Zinc is a metal as well as an essential mineral. Your body needs zinc to function properly. If you take a multivitamin, chances are it has zinc in it. In this form, zinc is both necessary and relatively safe. Zinc can also be obtained in your diet.
Zinc however, can be mixed with other materials to make industrial items such as paint, dyes, and more. These combination substances can be particularly toxic.
This article discusses poisoning from zinc.
This is for information only and not for use in the treatment or management of an actual poison exposure. If you have an exposure, you should call your local emergency number (such as 911) or a local poison control center at 1-800-222-1222.
Compounds used to make paint, rubber, dyes, wood preservatives, and ointments
Rust prevention coatings
Vitamin and mineral supplements
Zinc oxide (relatively nonharmful)
Heated or burned galvanized metal (releases zinc fumes)
Immediately give the person milk, unless instructed otherwise by a health care provider.
Before Calling Emergency
The following information is helpful for emergency assistance:
The person's age, weight, and condition
The name of the product (as well as the ingredients and strength if known)
When it was swallowed
The amount swallowed
However, DO NOT delay calling for help if this information is not immediately available.
In the United States, call 1-800-222-1222 to speak with a local poison control center. This hotline number will let you talk to experts in poisoning. They will give you further instructions.
This is a free and confidential service. All local poison control centers in the United States use this national number. You should call if you have any questions about poisoning or poison prevention. You can call 24 hours a day, 7 days a week.
What to Expect at the Emergency Room
The health care provider will measure and monitor the person's vital signs, including temperature, pulse, breathing rate, and blood pressure. Symptoms will be treated as appropriate. The person may receive:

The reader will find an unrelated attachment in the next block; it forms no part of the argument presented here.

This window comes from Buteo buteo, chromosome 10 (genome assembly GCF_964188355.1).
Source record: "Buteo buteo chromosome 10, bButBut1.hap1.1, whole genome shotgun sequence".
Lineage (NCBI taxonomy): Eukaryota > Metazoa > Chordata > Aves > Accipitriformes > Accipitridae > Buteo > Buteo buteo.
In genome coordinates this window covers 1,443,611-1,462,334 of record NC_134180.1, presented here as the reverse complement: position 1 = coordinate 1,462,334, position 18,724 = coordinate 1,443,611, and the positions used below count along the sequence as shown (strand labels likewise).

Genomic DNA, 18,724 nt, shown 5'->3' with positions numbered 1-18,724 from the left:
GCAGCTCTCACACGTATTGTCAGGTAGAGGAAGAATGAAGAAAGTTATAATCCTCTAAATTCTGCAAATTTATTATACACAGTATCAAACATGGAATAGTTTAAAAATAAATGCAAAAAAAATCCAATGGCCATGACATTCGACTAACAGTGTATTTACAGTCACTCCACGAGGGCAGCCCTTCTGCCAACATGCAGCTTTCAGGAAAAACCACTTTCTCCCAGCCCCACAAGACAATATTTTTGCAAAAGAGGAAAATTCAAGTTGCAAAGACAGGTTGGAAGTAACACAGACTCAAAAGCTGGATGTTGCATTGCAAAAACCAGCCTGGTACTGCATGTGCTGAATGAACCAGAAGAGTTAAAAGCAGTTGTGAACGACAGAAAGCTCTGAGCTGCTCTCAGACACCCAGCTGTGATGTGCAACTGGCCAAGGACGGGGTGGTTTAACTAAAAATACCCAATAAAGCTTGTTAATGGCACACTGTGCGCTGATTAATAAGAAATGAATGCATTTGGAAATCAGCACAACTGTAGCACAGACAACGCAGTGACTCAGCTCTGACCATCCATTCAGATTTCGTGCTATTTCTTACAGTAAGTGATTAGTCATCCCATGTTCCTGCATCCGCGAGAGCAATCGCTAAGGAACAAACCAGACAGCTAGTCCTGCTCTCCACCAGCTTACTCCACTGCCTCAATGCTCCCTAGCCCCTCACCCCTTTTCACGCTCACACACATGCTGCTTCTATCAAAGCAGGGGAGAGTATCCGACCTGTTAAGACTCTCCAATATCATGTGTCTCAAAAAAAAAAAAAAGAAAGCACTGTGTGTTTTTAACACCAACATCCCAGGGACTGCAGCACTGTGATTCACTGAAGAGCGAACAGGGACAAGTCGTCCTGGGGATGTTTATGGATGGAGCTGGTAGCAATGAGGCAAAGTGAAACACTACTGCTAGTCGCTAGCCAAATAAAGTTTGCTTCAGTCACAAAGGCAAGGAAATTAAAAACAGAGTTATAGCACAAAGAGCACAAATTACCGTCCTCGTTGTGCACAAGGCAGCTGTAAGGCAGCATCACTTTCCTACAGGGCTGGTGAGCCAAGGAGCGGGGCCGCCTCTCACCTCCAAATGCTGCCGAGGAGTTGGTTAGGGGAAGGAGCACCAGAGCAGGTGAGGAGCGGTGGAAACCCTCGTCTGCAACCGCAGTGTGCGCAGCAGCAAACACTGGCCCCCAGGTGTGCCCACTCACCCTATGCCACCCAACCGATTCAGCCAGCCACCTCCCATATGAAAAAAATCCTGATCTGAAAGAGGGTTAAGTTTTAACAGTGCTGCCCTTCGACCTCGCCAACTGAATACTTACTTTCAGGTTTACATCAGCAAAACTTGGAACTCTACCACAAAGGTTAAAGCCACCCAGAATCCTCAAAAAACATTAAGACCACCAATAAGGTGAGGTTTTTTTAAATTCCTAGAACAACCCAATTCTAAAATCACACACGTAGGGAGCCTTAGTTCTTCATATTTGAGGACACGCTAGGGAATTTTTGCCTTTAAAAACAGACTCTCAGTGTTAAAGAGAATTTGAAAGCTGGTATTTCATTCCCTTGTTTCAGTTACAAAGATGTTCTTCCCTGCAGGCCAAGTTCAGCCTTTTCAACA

Airway support, including oxygen, breathing tube through the mouth (intubation),and ventilator (breathing machine)
Blood and urine tests
CT (computerized tomography, or advanced imaging) scan
EKG (electrocardiogram, or heart tracing)
Fluids through the vein (intravenous or IV)
In serious cases medicines, called chelators, which remove zinc from the bloodstream may be needed, and the person may need to be hospitalized.
How well a person does depends on the amount of poison swallowed and how quickly treatment was received. The faster a person gets medical help, the better the chance for recovery. If symptoms are mild, the person will usually make a full recovery. If the poisoning is severe, death may occur up to a week after swallowing the poison.
Goldfrank LR, ed. Goldfrank's Toxicologic Emergencies. 8th ed. New York, NY: McGraw Hill; 2006.
Hall AH, Shannon MW. Other heavy metals. In: Shannon MW, Borron SW, Burns MJ,eds. Haddad and Winchester's Clinical Management of Poisoning and Drug Overdose. 4th ed. Philadelphia, PA. Elsevier Saunders; 2007;chap 75.
Jacob L. Heller, MD, MHA, Emergency Medicine, Virginia Mason Medical Center, Seattle, WA. Also reviewed by David Zieve, MD, MHA, Isla Ogilvie, PhD, and the A.D.A.M. Editorial team.